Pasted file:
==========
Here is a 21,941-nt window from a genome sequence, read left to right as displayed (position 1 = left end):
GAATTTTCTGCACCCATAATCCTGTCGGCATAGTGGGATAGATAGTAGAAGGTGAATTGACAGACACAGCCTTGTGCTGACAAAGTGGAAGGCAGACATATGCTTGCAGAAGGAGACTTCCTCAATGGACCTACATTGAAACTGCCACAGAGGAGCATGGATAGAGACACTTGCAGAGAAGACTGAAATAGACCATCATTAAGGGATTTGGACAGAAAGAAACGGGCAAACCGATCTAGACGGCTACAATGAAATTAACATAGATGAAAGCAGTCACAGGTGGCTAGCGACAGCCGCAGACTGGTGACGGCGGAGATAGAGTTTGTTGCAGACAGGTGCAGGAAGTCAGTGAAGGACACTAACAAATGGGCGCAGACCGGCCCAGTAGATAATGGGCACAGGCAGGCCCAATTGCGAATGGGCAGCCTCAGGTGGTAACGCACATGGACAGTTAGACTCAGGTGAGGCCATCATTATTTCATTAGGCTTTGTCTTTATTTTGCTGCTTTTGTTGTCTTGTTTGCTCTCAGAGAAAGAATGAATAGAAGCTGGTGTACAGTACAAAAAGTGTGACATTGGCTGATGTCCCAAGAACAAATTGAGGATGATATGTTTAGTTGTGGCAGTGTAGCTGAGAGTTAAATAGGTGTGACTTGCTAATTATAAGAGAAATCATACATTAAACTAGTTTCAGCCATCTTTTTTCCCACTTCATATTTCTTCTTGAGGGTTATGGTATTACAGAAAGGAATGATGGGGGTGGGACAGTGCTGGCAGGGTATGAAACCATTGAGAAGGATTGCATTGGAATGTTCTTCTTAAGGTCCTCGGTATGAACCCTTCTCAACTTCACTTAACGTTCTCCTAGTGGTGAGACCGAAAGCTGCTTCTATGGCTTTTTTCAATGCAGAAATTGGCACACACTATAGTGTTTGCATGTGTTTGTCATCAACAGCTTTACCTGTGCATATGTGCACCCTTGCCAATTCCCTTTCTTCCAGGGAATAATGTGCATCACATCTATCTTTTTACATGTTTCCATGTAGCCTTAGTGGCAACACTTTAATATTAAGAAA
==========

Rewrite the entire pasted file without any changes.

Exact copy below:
Here is a 21,941-nt window from a genome sequence, read left to right as displayed (position 1 = left end):
GAATTTTCTGCACCCATAATCCTGTCGGCATAGTGGGATAGATAGTAGAAGGTGAATTGACAGACACAGCCTTGTGCTGACAAAGTGGAAGGCAGACATATGCTTGCAGAAGGAGACTTCCTCAATGGACCTACATTGAAACTGCCACAGAGGAGCATGGATAGAGACACTTGCAGAGAAGACTGAAATAGACCATCATTAAGGGATTTGGACAGAAAGAAACGGGCAAACCGATCTAGACGGCTACAATGAAATTAACATAGATGAAAGCAGTCACAGGTGGCTAGCGACAGCCGCAGACTGGTGACGGCGGAGATAGAGTTTGTTGCAGACAGGTGCAGGAAGTCAGTGAAGGACACTAACAAATGGGCGCAGACCGGCCCAGTAGATAATGGGCACAGGCAGGCCCAATTGCGAATGGGCAGCCTCAGGTGGTAACGCACATGGACAGTTAGACTCAGGTGAGGCCATCATTATTTCATTAGGCTTTGTCTTTATTTTGCTGCTTTTGTTGTCTTGTTTGCTCTCAGAGAAAGAATGAATAGAAGCTGGTGTACAGTACAAAAAGTGTGACATTGGCTGATGTCCCAAGAACAAATTGAGGATGATATGTTTAGTTGTGGCAGTGTAGCTGAGAGTTAAATAGGTGTGACTTGCTAATTATAAGAGAAATCATACATTAAACTAGTTTCAGCCATCTTTTTTCCCACTTCATATTTCTTCTTGAGGGTTATGGTATTACAGAAAGGAATGATGGGGGTGGGACAGTGCTGGCAGGGTATGAAACCATTGAGAAGGATTGCATTGGAATGTTCTTCTTAAGGTCCTCGGTATGAACCCTTCTCAACTTCACTTAACGTTCTCCTAGTGGTGAGACCGAAAGCTGCTTCTATGGCTTTTTTCAATGCAGAAATTGGCACACACTATAGTGTTTGCATGTGTTTGTCATCAACAGCTTTACCTGTGCATATGTGCACCCTTGCCAATTCCCTTTCTTCCAGGGAATAATGTGCATCACATCTATCTTTTTACATGTTTCCATGTAGCCTTAGTGGCAACACTTTAATATTAAGAAA